Welsh rugby gets its house in order
The Welsh language was removed from the list of endangered languages in July. Until August, it looked as though Welsh rugby may have been added to the list of endangered sports. Thankfully, Welsh rugby now has a new Rugby Services Agreement (RSA). The details of the agreement have been widely reported and are now largely academic. What matters now is that the blueprint for rugby in Wales is strictly adhered to – by both parties. No pulling a ‘fast one’, no sleight of hand and no stabs in the back – and hopefully no more spiteful press releases. Welsh rugby cannot afford another 6 months of infighting – it simply can’t. The last 18 months have been horrendous and have delivered the type of scenes that you would expect to witness in the Big Brother kitchen, not one of the oldest unions in the game.
Adam Jones signs for Blues
August saw Adam Jones signed for the Cardiff Blues. The move raised so many eyebrows that it looked like the entire Welsh rugby public had received Botox – en mass. But it shouldn’t. Like Sam Warburton, Jones is one of those unfortunate players who were dragged into the Welsh rugby’s bun fight. The final bun was thrown by the Ospreys who released a statement highlighting their disappointment that Jones has signed for the Cardiff outfit. However, the final deal tabled by the Ospreys was dependant on the signing of the new RSA – which at the time didn’t exist. It is therefore no surprise that Adam Jones took the job offer from Cardiff Blues. It offers one year of financial stability and guarantees that he remains in Wales during the build up to what will be his last Rugby World Cup. It was the right move for Adam Jones at the time. Whether fellow Cardiff Blues tightheads, Craig Mitchell and Scott Andrews, feel the same is doubtful…
Gatland proves his worth off the field
Gatland’s influence on the field has never really been in question. He has filled Welsh rugby’s trophy cabinet on numerous occasions and will hopefully repeat the achievements during this year’s Six Nations and, with a leap of faith, maybe even the RWC2015. However, August saw Gatland’s influence extend beyond his core role – Gatland has been praised for his involvement in the signing of the RSA. It’s hardly surprising that Gatland has managed to help drive the political situation in Wales towards a resolution. When he speaks, you listen.
He is used to controlling men some of whom stand at 6ft 9in and weigh 125kg. The sight of 12 stone administrators in pinstripe suits isn’t exactly a daunting scenario for Mr Gatland and there is no one in Welsh rugby who can articulate the country’s on-field needs better than the head coach of the national team. When Warren Gatland finally leaves Wales, which he will, his impact shouldn’t be judged on trophies alone – without his influence the landscape of Welsh rugby as a whole may have looked very different.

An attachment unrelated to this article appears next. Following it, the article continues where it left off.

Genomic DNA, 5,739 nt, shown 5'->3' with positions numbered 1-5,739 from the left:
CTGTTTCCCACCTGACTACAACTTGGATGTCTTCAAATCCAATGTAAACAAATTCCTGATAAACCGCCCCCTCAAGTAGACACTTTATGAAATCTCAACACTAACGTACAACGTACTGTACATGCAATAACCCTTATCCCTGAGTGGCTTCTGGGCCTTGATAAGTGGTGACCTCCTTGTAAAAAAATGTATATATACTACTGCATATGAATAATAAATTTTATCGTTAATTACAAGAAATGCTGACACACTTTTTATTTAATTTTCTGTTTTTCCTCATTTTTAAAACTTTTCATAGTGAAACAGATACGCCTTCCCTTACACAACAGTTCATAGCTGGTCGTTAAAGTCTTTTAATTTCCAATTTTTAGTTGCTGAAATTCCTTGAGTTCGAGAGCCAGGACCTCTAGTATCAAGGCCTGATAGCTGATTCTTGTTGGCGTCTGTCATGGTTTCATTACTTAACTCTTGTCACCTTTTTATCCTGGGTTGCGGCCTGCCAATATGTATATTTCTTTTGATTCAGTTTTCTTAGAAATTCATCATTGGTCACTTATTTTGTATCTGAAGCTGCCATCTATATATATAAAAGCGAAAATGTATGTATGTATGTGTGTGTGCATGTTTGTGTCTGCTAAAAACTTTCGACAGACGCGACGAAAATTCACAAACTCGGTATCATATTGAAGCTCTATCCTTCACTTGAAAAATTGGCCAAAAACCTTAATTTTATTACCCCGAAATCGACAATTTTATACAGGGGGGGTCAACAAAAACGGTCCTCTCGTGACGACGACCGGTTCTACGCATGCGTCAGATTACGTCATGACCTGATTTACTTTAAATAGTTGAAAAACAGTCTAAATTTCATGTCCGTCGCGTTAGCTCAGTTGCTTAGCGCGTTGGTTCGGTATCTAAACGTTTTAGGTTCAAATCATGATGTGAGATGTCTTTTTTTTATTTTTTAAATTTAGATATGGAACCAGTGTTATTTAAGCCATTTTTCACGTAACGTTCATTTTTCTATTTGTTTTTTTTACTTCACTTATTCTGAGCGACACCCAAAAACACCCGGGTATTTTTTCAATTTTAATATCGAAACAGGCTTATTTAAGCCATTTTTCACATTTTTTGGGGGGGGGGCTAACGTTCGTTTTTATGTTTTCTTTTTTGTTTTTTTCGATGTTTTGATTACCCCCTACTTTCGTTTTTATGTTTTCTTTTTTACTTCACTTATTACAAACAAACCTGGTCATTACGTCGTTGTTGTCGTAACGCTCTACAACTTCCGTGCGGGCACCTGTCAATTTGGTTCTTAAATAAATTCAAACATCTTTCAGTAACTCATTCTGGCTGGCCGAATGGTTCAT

Positive friendly results
Yes of course, friendly results aren’t an accurate barometer of a team’s potential for the season ahead – some teams rotate almost an entire squad during the course of 80 minutes. However, there have been some notable results for the Welsh regions during August. The Scarlets beat Gloucester who have spent biiiiiiiiig over the summer and the Newport Gwent Dragons beat Northampton Saints who started the game with what many may regard as their first XV. Both results should come as a genuine confidence booster for both regions. The Newport Gwent Dragons, whose pack has come under criticism in recent seasons, managed to beat a Saints squad with one of the most intimidating set of forwards in the Aviva Premiership. Whilst the Scarlets rolled over a Gloucester setup that has attracted the coaching credentials of David Humphreys alongside the playing talent of John Afoa, James Hook and Richard Hibbard to name but a few. These friendly victories obviously shouldn’t be dwelled on. But equally they shouldn’t be ignored.
August points to November
August saw the start of The Rugby Championship which will have given the Welsh squad a glimpse of what they can expect to face in November – and with regards to the All Blacks a mere glimpse of their performance against the Wallabies in Bledisloe 2 will have been enough to induce a panic attack. In just eight weeks Wales will play the big three and get a genuine picture of where they stand in world rugby before the big event in 2015. Whist Welsh rugby has spent the last 18 months shooting itself in the foot (hand, arms, thighs, back, stomach and face), rugby has moved on in the Southern Hemisphere – particularly in New Zealand. Their execution in all aspects of the game against Australia in the second Bledisloe test was remarkable. They made the third best team in the world look like a SWALEC Divison Three outfit. The level at which the All Blacks are currently playing is 20% higher than anything that the Wallabies and Boks are able to produce – let alone Wales. August has shown that November could be a long month for Welsh rugby.